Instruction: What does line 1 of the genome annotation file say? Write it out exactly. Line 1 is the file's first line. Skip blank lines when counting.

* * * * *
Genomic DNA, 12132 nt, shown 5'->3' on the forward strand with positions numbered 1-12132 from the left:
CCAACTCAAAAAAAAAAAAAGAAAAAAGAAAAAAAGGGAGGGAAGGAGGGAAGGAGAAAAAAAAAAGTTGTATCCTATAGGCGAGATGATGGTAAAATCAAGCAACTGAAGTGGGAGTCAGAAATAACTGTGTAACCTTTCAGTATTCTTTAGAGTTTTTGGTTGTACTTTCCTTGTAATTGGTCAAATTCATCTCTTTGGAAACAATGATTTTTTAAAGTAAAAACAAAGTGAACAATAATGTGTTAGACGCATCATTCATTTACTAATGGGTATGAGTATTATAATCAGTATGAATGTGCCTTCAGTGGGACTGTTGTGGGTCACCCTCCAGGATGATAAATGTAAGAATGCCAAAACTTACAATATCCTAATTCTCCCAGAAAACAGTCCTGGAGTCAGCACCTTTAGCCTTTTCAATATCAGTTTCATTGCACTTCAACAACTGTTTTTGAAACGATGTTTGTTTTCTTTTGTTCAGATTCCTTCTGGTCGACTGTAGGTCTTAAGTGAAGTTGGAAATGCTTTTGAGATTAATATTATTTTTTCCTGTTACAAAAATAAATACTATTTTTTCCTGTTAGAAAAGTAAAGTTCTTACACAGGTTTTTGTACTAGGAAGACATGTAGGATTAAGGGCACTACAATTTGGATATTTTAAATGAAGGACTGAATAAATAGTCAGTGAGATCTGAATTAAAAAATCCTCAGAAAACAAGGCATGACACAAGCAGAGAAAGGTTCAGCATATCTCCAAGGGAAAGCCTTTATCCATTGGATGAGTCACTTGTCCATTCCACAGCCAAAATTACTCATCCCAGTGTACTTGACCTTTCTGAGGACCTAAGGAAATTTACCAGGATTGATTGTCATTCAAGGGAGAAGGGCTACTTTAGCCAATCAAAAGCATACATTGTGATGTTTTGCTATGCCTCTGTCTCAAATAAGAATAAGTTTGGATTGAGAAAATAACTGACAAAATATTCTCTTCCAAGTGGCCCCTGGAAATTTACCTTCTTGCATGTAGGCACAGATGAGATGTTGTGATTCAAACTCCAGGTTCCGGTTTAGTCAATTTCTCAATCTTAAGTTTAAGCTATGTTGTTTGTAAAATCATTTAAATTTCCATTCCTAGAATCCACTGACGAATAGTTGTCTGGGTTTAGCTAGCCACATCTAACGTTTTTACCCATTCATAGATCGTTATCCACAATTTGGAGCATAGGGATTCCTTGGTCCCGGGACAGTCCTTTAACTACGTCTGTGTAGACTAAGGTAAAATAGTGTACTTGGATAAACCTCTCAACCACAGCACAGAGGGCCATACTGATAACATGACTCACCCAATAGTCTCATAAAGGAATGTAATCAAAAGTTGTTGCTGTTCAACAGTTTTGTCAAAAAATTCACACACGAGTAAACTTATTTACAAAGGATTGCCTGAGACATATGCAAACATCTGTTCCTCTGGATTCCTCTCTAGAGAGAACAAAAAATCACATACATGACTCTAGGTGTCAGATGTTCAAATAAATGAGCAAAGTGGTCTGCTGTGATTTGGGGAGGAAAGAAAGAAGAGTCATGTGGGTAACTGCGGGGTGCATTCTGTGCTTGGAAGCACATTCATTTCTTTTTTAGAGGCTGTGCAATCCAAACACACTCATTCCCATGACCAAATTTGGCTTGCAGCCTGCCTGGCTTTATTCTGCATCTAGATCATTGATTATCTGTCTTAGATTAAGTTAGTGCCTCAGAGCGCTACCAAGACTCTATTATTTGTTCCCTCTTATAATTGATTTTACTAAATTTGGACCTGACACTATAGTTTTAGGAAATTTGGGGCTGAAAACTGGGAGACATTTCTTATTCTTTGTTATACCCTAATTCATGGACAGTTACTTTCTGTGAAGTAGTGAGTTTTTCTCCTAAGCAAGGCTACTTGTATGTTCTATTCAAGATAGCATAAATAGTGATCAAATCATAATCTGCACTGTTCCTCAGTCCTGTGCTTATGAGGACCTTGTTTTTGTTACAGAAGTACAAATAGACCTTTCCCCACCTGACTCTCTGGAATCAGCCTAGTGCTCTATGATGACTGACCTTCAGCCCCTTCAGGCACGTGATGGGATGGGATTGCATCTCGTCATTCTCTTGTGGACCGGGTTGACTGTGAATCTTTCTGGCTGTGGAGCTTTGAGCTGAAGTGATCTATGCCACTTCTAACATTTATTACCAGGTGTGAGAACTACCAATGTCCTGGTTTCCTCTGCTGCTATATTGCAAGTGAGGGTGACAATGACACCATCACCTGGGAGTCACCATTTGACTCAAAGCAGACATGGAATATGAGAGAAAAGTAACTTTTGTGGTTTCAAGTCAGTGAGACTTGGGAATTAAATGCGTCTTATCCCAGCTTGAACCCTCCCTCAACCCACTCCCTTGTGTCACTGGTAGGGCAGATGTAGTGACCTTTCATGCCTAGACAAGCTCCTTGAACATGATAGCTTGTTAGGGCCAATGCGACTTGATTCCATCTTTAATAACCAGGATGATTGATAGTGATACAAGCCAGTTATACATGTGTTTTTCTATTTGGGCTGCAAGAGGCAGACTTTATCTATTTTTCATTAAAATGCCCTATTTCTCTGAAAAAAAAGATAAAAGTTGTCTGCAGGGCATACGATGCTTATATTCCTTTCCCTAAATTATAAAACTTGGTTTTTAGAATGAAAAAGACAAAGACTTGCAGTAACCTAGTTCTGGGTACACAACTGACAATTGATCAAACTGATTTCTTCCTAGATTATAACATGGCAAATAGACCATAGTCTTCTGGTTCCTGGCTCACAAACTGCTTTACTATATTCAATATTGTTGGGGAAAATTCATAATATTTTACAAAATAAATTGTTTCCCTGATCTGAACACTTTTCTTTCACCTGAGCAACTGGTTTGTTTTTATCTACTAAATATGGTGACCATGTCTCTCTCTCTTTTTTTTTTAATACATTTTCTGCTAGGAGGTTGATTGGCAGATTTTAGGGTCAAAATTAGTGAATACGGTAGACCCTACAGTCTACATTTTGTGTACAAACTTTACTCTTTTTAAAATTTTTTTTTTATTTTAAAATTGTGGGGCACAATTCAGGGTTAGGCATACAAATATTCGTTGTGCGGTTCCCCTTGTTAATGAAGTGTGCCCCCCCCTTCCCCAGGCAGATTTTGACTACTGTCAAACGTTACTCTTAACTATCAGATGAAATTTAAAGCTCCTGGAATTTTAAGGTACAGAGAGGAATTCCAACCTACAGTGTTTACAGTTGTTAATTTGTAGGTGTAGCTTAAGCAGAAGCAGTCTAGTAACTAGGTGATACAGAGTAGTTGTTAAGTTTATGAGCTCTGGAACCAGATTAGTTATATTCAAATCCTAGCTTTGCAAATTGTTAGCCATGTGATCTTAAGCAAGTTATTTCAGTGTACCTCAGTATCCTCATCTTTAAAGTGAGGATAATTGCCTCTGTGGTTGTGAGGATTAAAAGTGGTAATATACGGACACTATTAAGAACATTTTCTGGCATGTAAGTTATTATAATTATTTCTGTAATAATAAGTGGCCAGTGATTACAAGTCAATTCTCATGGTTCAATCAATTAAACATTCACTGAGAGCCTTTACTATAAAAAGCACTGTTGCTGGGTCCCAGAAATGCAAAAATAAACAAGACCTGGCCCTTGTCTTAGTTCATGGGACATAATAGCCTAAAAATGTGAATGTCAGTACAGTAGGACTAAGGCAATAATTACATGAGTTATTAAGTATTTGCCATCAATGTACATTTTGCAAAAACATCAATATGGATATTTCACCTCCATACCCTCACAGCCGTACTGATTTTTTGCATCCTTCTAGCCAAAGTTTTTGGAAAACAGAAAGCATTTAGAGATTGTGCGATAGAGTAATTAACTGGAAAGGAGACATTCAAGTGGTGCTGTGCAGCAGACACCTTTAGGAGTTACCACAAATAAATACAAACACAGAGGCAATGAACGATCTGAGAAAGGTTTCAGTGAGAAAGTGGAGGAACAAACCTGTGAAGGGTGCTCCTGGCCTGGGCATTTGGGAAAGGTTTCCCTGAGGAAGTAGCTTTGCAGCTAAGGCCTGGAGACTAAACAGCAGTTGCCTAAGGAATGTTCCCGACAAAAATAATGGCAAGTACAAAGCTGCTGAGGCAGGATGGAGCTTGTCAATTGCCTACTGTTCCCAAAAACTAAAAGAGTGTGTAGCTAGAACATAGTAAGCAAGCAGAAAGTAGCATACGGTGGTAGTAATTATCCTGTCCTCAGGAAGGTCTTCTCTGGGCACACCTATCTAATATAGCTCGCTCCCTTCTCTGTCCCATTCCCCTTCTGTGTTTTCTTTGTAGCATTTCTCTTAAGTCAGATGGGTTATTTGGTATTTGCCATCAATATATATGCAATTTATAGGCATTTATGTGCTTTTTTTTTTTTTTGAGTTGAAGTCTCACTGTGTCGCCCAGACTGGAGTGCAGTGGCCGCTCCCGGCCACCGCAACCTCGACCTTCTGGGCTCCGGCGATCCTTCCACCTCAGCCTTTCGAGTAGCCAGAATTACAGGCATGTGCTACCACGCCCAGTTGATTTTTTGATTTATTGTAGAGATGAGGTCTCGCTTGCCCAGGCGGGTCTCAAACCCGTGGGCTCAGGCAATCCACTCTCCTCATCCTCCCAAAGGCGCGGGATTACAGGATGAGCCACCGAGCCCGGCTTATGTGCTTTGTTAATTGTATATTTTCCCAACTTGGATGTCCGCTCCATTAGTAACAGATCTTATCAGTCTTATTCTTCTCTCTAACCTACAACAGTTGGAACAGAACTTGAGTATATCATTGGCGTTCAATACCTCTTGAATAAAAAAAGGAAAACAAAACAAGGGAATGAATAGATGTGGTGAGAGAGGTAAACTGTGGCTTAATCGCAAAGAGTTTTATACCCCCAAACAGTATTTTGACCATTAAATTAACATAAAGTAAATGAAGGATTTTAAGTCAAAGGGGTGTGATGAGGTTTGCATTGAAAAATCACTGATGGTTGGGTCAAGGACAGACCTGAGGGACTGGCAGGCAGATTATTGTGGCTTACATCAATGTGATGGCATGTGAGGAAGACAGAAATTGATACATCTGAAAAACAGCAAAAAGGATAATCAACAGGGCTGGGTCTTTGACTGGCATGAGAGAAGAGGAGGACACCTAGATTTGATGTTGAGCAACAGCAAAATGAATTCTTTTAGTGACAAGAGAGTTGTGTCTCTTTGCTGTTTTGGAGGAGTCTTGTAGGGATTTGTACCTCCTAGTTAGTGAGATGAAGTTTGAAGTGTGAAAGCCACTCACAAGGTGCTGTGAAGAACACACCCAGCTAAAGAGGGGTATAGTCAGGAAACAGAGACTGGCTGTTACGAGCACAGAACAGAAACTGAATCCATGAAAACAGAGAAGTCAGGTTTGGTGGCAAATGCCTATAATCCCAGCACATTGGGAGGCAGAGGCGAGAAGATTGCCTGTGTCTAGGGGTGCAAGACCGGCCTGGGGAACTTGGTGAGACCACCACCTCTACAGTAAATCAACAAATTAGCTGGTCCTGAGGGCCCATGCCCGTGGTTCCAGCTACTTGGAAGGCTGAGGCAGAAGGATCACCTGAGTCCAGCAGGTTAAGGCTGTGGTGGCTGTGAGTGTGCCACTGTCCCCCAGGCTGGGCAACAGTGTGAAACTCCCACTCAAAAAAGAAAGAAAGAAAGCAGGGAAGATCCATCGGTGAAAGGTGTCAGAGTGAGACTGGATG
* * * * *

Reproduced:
Genomic DNA, 12132 nt, shown 5'->3' on the forward strand with positions numbered 1-12132 from the left: